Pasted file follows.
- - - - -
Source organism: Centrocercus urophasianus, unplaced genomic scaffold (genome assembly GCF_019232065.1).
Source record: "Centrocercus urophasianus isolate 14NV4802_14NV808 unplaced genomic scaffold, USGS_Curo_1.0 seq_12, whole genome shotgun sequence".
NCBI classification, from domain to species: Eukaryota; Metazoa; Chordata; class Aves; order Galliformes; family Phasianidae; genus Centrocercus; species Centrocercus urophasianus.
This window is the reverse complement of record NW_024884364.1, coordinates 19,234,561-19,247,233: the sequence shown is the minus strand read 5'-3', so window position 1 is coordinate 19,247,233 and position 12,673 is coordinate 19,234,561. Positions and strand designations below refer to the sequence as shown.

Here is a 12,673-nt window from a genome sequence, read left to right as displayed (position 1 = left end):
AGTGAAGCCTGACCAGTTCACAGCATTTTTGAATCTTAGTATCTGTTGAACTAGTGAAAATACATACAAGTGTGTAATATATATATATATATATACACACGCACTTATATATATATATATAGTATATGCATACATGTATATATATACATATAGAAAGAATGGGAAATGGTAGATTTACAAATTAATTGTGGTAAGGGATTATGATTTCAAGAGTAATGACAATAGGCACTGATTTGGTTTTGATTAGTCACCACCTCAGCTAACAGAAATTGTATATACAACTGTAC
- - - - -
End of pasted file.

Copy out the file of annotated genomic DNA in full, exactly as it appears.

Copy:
Source organism: Centrocercus urophasianus, unplaced genomic scaffold (genome assembly GCF_019232065.1).
Source record: "Centrocercus urophasianus isolate 14NV4802_14NV808 unplaced genomic scaffold, USGS_Curo_1.0 seq_12, whole genome shotgun sequence".
NCBI classification, from domain to species: Eukaryota; Metazoa; Chordata; class Aves; order Galliformes; family Phasianidae; genus Centrocercus; species Centrocercus urophasianus.
This window is the reverse complement of record NW_024884364.1, coordinates 19,234,561-19,247,233: the sequence shown is the minus strand read 5'-3', so window position 1 is coordinate 19,247,233 and position 12,673 is coordinate 19,234,561. Positions and strand designations below refer to the sequence as shown.

Here is a 12,673-nt window from a genome sequence, read left to right as displayed (position 1 = left end):
AGTGAAGCCTGACCAGTTCACAGCATTTTTGAATCTTAGTATCTGTTGAACTAGTGAAAATACATACAAGTGTGTAATATATATATATATATATACACACGCACTTATATATATATATATAGTATATGCATACATGTATATATATACATATAGAAAGAATGGGAAATGGTAGATTTACAAATTAATTGTGGTAAGGGATTATGATTTCAAGAGTAATGACAATAGGCACTGATTTGGTTTTGATTAGTCACCACCTCAGCTAACAGAAATTGTATATACAACTGTAC